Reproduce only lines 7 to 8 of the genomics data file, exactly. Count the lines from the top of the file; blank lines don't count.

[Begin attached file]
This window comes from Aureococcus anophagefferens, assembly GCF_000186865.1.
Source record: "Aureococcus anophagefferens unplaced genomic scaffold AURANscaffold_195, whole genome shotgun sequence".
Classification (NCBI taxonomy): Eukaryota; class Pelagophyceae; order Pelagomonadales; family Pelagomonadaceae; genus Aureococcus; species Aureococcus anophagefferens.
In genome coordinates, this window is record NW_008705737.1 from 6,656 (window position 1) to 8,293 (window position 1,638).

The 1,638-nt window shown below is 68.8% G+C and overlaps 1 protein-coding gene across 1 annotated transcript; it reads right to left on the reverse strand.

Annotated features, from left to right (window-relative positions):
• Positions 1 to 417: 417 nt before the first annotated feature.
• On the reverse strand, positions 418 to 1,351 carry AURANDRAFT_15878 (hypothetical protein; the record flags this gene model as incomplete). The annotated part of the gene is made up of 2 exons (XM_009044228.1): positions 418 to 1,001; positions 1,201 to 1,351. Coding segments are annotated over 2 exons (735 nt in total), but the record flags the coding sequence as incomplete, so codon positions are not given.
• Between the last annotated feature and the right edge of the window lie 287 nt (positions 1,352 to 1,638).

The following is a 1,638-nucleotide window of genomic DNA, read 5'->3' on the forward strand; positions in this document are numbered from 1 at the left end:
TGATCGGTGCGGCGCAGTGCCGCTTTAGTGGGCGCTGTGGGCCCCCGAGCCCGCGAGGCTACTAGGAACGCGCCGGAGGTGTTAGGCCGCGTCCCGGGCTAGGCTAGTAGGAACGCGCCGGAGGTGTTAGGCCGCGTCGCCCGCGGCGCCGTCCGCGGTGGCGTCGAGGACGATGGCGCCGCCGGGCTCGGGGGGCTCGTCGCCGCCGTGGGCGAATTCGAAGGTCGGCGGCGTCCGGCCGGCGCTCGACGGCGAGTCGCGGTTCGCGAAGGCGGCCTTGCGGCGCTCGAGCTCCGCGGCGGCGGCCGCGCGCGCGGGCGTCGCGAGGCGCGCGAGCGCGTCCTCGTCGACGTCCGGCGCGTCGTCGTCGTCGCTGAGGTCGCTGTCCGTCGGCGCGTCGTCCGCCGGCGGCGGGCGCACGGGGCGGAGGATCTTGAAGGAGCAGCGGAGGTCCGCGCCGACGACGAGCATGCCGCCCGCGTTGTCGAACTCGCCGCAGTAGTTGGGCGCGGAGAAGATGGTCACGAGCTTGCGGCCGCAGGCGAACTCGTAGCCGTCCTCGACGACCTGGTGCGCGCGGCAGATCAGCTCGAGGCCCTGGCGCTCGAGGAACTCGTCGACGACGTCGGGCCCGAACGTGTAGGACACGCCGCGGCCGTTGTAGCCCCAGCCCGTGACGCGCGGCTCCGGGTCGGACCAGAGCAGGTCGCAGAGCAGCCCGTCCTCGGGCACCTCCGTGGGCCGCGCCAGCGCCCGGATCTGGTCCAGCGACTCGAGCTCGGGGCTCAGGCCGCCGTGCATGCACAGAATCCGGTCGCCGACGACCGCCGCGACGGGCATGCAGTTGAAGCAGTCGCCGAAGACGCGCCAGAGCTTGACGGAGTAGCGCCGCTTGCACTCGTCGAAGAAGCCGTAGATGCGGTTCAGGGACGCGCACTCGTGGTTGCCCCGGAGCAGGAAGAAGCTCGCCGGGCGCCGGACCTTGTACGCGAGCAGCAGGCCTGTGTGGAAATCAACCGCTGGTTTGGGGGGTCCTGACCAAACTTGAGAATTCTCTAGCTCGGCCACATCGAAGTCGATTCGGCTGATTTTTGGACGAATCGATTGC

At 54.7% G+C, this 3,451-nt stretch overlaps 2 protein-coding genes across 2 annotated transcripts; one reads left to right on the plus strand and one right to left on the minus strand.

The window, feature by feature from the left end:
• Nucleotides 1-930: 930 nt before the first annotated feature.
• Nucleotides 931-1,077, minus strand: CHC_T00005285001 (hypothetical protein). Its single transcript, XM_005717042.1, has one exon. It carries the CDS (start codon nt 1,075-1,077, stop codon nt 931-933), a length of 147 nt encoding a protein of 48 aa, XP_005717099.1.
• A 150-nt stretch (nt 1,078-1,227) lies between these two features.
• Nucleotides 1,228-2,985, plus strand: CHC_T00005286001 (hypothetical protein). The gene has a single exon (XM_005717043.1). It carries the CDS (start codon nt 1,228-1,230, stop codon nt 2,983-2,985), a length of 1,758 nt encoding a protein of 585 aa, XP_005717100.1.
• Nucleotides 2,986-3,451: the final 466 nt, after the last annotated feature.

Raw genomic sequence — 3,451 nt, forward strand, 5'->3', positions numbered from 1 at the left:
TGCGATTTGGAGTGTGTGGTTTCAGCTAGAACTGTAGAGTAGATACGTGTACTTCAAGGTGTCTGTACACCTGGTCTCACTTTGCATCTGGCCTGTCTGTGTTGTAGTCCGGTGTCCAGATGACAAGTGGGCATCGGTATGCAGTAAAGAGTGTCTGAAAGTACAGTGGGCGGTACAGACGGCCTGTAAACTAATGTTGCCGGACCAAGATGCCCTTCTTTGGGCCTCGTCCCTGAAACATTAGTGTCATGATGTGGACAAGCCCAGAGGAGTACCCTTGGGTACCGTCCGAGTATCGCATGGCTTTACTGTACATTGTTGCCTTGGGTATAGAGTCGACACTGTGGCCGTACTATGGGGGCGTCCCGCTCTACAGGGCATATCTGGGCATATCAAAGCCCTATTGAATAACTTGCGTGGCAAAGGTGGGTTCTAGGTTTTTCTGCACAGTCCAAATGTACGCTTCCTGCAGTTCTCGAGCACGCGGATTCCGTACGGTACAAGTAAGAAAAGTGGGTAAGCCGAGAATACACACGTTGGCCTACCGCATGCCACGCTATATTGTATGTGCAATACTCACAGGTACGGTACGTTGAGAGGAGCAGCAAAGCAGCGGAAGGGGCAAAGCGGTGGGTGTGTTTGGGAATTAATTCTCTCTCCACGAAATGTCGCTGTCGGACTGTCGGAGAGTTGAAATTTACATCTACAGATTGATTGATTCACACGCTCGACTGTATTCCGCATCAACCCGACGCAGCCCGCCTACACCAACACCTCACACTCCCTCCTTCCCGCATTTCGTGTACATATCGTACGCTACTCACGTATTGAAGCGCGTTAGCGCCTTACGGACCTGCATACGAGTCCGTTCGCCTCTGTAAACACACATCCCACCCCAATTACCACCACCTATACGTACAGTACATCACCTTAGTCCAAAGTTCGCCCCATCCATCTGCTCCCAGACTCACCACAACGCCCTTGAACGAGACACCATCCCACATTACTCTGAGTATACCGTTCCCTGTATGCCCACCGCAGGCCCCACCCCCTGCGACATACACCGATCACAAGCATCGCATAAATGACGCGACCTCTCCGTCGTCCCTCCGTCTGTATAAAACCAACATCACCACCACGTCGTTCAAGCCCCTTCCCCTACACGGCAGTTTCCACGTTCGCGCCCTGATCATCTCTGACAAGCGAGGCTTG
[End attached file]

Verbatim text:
• Positions 1 to 417: 417 nt before the first annotated feature.
• On the reverse strand, positions 418 to 1,351 carry AURANDRAFT_15878 (hypothetical protein; the record flags this gene model as incomplete). The annotated part of the gene is made up of 2 exons (XM_009044228.1): positions 418 to 1,001; positions 1,201 to 1,351. Coding segments are annotated over 2 exons (735 nt in total), but the record flags the coding sequence as incomplete, so codon positions are not given.